Chicago Ballet Labor Struggle Takes Center Stage

Kari Lydersen

A scene from a Joffrey Ballet company production of The Nutcracker.

The life of a professional ballet dancer may look like a glamorous one. But in reality, dance is extremely grueling, high-pressure work, where dancers have little control of their schedules and the highly competitive nature of the business means few want to rock the boat or anger managers who decide the future of their artistic careers.

In a recent story for the Chicago News Cooperative, Meribah Knight details the travails of life for dancers in Chicago’s Joffrey Ballet, a relatively small critically acclaimed company that moved from New York in 1995.

Joffrey dancers were locked out by management who had threatened the fall season might be cancelled…until an agreement late July 14. The agreement maintains the dancers’ health care plans, which had been threatened with cuts, and pays them for extra rehearsal time demanded by directors. The American Guild of Musical Artists (AGMA) union is likely to vote to ratify the agreement this week.

Knight writes:

On one level, the current clash between the dancers and the ballet is simply another labor dispute between an employer and its employees — no different than Teamsters or plumbers squaring off with their bosses over the basics like pay, health care and pensions. But the dispute… also focuses a spotlight on the inner workings of an artistic craft. As dancers engage in hard bargaining with their bosses, they raise issues often obscured by the marvel the public sees on stage. Along with sore muscles and gnarled feet are long hours and relatively paltry paychecks brought by the choice to work in the arts, a field known for low pay for the rank-and-file.

Knight reports that the Joffrey dancers had almost gone on strike in summer 2008 before a high-profile free show at Chicago’s Millennium Park, until management offered them a deal at the last minute. Some reported déjà vu this time around. On July 1 this year dancers had been told to clean out their lockers and turn in their key cards, and seemed to be threatening the fall season would be canceled.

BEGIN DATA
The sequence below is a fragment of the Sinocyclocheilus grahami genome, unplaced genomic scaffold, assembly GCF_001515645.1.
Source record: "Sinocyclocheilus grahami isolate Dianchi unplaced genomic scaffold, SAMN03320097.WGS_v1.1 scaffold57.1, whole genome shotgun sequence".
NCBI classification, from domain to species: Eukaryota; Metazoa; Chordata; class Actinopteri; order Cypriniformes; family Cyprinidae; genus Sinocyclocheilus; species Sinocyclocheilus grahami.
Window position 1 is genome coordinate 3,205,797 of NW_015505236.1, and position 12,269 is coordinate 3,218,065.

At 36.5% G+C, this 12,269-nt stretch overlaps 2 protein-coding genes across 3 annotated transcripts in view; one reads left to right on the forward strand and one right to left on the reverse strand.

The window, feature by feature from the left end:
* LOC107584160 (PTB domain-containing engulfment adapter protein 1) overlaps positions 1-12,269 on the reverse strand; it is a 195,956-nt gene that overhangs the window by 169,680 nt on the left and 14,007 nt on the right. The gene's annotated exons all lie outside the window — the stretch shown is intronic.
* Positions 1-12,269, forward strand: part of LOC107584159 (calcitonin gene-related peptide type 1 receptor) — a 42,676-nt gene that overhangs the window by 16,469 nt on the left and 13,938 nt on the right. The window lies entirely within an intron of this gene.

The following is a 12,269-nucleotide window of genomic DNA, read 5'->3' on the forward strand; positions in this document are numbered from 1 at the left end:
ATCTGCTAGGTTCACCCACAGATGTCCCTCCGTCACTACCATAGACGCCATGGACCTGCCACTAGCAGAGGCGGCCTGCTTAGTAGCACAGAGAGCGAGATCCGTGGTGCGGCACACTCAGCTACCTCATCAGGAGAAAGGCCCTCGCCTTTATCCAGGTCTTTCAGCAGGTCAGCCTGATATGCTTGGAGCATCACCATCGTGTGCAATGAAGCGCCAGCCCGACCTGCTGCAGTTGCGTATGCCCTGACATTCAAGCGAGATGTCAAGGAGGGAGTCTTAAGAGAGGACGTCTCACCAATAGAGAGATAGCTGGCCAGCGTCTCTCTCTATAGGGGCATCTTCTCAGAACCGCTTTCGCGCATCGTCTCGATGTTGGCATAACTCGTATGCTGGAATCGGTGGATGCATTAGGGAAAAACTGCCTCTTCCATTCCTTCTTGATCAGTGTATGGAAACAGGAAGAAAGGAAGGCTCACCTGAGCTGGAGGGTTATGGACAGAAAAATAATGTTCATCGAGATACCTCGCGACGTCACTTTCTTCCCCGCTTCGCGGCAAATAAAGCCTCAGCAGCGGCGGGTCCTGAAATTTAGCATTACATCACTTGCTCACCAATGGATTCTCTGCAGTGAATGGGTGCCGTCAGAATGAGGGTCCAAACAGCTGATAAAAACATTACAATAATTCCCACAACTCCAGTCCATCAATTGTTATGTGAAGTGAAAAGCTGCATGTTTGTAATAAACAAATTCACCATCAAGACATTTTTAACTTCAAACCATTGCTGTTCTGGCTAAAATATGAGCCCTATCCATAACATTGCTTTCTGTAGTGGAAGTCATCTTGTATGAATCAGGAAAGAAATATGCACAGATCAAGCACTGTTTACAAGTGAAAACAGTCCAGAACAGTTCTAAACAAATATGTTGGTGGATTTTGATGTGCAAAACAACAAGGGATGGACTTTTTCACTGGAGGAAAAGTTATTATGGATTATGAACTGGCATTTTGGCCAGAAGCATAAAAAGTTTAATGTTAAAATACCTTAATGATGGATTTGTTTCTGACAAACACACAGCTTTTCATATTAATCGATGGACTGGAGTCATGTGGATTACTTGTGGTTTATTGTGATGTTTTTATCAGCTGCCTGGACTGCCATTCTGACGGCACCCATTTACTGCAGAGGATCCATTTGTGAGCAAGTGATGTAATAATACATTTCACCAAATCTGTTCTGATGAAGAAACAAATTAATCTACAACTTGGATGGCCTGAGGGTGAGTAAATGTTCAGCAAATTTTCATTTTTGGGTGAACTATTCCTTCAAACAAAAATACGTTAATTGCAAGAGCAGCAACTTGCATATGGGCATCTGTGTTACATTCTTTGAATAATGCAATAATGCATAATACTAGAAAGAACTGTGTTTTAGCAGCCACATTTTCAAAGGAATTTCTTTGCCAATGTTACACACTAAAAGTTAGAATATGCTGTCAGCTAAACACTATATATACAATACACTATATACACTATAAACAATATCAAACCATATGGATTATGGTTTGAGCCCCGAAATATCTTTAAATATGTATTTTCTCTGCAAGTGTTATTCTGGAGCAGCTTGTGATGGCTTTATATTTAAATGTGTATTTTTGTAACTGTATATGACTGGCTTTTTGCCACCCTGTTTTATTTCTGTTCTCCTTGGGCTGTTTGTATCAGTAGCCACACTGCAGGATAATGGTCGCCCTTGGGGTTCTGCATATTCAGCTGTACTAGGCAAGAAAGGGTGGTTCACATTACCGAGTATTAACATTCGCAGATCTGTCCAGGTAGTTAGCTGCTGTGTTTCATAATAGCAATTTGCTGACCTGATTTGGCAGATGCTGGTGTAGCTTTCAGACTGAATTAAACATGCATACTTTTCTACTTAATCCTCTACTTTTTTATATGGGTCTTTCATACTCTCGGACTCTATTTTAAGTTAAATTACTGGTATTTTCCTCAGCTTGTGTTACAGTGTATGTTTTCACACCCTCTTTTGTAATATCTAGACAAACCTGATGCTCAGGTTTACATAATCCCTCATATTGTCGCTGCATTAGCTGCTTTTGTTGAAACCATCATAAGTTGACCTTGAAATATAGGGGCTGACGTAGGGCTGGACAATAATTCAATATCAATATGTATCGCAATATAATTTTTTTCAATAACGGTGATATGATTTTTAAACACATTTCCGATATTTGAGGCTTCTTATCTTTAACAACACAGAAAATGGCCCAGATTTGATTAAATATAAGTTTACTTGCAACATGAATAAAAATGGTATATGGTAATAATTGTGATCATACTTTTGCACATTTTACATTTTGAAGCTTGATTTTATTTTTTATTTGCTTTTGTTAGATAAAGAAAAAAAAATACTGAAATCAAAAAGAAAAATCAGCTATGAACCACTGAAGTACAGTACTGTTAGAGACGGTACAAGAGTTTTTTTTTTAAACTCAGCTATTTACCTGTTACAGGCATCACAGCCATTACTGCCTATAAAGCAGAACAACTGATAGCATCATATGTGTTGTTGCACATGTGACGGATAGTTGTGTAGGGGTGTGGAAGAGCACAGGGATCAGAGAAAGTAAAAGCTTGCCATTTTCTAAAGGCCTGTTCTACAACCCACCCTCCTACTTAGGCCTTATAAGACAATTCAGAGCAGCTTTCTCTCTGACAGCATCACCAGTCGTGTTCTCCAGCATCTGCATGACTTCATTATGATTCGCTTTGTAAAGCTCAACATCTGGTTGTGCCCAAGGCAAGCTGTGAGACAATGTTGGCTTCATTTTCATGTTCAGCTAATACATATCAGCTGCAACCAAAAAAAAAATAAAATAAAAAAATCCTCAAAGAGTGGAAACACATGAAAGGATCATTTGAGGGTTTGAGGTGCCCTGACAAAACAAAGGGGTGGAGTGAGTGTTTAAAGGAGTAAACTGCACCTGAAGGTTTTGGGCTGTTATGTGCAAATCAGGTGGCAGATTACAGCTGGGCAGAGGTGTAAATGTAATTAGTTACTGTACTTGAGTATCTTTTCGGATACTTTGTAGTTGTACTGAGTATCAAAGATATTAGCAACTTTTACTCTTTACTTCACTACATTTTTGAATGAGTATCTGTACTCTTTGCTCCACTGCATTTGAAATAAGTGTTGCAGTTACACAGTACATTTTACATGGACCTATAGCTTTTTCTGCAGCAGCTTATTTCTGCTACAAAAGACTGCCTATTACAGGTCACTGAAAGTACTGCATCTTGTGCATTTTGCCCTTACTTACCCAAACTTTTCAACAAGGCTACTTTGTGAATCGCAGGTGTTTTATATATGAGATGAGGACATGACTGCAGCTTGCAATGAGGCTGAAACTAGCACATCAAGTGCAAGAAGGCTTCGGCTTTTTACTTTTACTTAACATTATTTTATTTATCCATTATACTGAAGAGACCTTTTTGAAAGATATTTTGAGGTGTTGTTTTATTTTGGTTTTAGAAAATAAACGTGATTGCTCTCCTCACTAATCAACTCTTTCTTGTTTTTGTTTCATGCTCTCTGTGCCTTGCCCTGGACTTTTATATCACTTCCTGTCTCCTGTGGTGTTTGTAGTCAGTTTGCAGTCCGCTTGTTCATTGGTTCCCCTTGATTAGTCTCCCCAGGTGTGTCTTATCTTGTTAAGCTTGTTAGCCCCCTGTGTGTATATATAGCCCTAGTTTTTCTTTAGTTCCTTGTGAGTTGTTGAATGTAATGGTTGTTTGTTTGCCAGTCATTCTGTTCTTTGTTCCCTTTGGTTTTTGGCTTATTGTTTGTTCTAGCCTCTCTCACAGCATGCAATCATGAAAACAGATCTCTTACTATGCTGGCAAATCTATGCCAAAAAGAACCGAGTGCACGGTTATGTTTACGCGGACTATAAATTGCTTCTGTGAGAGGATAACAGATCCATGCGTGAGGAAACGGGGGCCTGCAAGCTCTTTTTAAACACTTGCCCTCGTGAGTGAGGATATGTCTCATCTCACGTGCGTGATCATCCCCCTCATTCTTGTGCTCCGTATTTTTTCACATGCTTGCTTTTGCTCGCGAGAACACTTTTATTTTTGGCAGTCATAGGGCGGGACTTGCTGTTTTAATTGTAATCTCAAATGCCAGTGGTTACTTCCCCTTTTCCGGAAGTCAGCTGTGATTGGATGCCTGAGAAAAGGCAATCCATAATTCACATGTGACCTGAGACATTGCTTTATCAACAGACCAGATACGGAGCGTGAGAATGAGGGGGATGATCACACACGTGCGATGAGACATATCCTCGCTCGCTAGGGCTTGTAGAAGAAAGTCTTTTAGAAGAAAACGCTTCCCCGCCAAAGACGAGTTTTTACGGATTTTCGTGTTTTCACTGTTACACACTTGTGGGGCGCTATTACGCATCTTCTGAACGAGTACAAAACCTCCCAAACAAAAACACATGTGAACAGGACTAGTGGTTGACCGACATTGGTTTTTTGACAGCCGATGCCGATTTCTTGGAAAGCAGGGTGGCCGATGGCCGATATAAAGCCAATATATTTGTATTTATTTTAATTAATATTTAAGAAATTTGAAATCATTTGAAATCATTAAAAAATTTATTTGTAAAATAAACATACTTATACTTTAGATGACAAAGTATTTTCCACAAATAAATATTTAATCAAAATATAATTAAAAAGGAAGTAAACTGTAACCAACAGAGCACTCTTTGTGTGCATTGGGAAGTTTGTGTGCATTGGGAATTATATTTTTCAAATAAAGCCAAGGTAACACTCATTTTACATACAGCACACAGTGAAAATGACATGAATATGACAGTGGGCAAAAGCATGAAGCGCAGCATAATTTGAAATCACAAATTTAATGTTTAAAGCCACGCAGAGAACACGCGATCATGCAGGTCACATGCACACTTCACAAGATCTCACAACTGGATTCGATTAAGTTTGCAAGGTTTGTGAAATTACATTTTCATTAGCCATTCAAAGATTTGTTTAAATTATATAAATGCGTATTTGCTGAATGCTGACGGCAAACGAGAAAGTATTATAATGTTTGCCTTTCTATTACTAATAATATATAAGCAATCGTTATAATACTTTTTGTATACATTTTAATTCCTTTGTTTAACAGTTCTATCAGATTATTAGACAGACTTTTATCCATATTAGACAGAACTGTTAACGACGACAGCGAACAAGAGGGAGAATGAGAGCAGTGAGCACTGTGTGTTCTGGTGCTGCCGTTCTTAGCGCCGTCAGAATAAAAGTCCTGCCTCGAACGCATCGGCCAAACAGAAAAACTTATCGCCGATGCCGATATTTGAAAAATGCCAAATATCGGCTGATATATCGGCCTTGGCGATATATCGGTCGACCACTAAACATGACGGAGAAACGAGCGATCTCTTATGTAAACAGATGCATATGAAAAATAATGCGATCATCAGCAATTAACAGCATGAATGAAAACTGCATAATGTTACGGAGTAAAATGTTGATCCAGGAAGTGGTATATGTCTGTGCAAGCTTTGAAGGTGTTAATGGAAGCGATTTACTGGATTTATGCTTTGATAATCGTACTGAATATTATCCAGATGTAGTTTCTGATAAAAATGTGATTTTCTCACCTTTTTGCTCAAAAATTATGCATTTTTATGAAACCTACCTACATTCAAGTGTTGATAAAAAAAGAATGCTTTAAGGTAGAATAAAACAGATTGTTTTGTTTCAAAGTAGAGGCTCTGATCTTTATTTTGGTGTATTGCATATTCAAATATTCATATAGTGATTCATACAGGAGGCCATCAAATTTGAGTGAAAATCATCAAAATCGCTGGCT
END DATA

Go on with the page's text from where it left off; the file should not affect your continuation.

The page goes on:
It’s not yet clear whether a settlement will erase the rancor that has built up for at least three years,” Knight writes of the recent agreement.

At the Joffrey and other ballets, the pay is much lower than people might expect – on average barely over $30,000 a year for the Joffrey’s 42 dancers, while higher-ups make six figure salaries, Knight reports. Like many actors and artistic performers, dancers are employed in a somewhat precarious routine where they are constantly laid off and then rehired for different shows, usually collecting unemployment during the down-times. The Joffrey dancers are paid for 38 weeks a year.

The low pay could be considered especially disturbing given that, like an NFL player, dancers’ careers are by nature limited in length yet take an extreme toll on their bodies and such demands on their time that they are unlikely to simultaneously pursue education or experience that will prepare them for any other future line of work.

The Joffrey dancers have been pushing for family health care coverage, a demand that was not met in the recent agreement. Family coverage and maternity leave have become more prominent issues in the dance world as more dancers are having families, in part because they are staying in the profession longer, according to Knight. The Joffrey dancers get 21 paid sick days per year.

In 2005, a labor dispute interrupted the Nutcracker at the Washington City Ballet, the main money-maker for the company, which had been staged uninterrupted for 40 years. In parallels to the Joffrey situation, ballet management said dancers were on strike while dancers said they had been locked out.

The Washington Post reported on the dispute as dancers picketed outside a scheduled Nutcracker performance canceled by management:

The picket line, perhaps on an icy sidewalk, brings to a head a long-simmering series of conflicts between the dancers and management. The issues are complex, but are less about money than about workplace safety and job security (or, from the management’s viewpoint, the ability to hire and discharge dancers according to its own judgment).

The Post quoted an AGMA rep on the rigors of the job, especially during Nutcracker season.

She said several dancers are injured, including leading ballerina Michelle Jimenez, who has a stress fracture. Another dancer has had to have a screw implanted in a foot, and one plummeted several feet, landing on his back, after being dropped in a rushed exit. The rest are exhausted, she said, from a chaotic and overtaxing rehearsal schedule.

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Kari Lydersen is a Chicago-based reporter, author and journalism instructor, leading the Social Justice & Investigative specialization in the graduate program at Northwestern University. She is the author of Mayor 1%: Rahm Emanuel and the Rise of Chicago’s 99%.
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